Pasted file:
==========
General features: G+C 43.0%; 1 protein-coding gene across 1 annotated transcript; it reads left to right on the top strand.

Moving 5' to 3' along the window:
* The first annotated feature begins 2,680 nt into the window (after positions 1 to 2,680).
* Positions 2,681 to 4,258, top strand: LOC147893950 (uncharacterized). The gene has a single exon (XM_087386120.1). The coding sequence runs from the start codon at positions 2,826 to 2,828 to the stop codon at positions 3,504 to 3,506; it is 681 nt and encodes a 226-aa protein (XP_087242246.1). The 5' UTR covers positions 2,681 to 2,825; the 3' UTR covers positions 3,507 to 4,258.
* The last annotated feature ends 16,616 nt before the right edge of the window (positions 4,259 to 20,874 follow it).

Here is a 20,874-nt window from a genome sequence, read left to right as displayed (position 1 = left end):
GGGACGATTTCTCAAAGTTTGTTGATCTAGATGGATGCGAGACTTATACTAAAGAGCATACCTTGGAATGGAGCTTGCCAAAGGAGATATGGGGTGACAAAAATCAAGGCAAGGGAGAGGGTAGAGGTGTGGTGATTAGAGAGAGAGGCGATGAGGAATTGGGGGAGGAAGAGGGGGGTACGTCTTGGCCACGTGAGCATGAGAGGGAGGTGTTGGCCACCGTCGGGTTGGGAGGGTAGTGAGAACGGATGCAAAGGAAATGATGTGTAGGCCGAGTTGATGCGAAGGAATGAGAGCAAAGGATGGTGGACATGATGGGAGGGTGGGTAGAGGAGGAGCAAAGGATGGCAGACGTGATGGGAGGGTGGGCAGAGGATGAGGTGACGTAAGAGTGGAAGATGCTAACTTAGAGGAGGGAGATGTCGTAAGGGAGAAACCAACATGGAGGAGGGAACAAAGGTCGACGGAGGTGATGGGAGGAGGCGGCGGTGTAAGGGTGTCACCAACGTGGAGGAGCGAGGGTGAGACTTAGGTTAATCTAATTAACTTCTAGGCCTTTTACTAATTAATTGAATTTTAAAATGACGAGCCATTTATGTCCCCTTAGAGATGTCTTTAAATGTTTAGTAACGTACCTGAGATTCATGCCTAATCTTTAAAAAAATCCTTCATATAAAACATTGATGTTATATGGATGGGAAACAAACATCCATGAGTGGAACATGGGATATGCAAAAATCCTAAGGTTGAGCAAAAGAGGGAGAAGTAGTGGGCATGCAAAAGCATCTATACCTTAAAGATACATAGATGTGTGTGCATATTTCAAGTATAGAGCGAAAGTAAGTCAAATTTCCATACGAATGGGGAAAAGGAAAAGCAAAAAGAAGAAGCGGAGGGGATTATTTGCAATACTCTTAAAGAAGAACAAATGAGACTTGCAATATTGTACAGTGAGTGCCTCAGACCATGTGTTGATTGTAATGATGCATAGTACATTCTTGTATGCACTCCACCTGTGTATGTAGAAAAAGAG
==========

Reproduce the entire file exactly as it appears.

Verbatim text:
General features: G+C 43.0%; 1 protein-coding gene across 1 annotated transcript; it reads left to right on the top strand.

Moving 5' to 3' along the window:
* The first annotated feature begins 2,680 nt into the window (after positions 1 to 2,680).
* Positions 2,681 to 4,258, top strand: LOC147893950 (uncharacterized). The gene has a single exon (XM_087386120.1). The coding sequence runs from the start codon at positions 2,826 to 2,828 to the stop codon at positions 3,504 to 3,506; it is 681 nt and encodes a 226-aa protein (XP_087242246.1). The 5' UTR covers positions 2,681 to 2,825; the 3' UTR covers positions 3,507 to 4,258.
* The last annotated feature ends 16,616 nt before the right edge of the window (positions 4,259 to 20,874 follow it).

Here is a 20,874-nt window from a genome sequence, read left to right as displayed (position 1 = left end):
GGGACGATTTCTCAAAGTTTGTTGATCTAGATGGATGCGAGACTTATACTAAAGAGCATACCTTGGAATGGAGCTTGCCAAAGGAGATATGGGGTGACAAAAATCAAGGCAAGGGAGAGGGTAGAGGTGTGGTGATTAGAGAGAGAGGCGATGAGGAATTGGGGGAGGAAGAGGGGGGTACGTCTTGGCCACGTGAGCATGAGAGGGAGGTGTTGGCCACCGTCGGGTTGGGAGGGTAGTGAGAACGGATGCAAAGGAAATGATGTGTAGGCCGAGTTGATGCGAAGGAATGAGAGCAAAGGATGGTGGACATGATGGGAGGGTGGGTAGAGGAGGAGCAAAGGATGGCAGACGTGATGGGAGGGTGGGCAGAGGATGAGGTGACGTAAGAGTGGAAGATGCTAACTTAGAGGAGGGAGATGTCGTAAGGGAGAAACCAACATGGAGGAGGGAACAAAGGTCGACGGAGGTGATGGGAGGAGGCGGCGGTGTAAGGGTGTCACCAACGTGGAGGAGCGAGGGTGAGACTTAGGTTAATCTAATTAACTTCTAGGCCTTTTACTAATTAATTGAATTTTAAAATGACGAGCCATTTATGTCCCCTTAGAGATGTCTTTAAATGTTTAGTAACGTACCTGAGATTCATGCCTAATCTTTAAAAAAATCCTTCATATAAAACATTGATGTTATATGGATGGGAAACAAACATCCATGAGTGGAACATGGGATATGCAAAAATCCTAAGGTTGAGCAAAAGAGGGAGAAGTAGTGGGCATGCAAAAGCATCTATACCTTAAAGATACATAGATGTGTGTGCATATTTCAAGTATAGAGCGAAAGTAAGTCAAATTTCCATACGAATGGGGAAAAGGAAAAGCAAAAAGAAGAAGCGGAGGGGATTATTTGCAATACTCTTAAAGAAGAACAAATGAGACTTGCAATATTGTACAGTGAGTGCCTCAGACCATGTGTTGATTGTAATGATGCATAGTACATTCTTGTATGCACTCCACCTGTGTATGTAGAAAAAGAG